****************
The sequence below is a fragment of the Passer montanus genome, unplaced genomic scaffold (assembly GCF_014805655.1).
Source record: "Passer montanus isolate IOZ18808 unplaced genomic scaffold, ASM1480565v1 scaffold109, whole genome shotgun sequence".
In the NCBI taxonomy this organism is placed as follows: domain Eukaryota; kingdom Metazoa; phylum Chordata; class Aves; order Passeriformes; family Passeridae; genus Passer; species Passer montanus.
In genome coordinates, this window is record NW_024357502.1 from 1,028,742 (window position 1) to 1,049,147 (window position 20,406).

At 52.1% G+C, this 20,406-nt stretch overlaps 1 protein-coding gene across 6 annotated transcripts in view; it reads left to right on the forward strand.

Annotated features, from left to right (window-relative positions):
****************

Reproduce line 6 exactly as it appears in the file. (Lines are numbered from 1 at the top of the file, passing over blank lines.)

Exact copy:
Annotated features, from left to right (window-relative positions):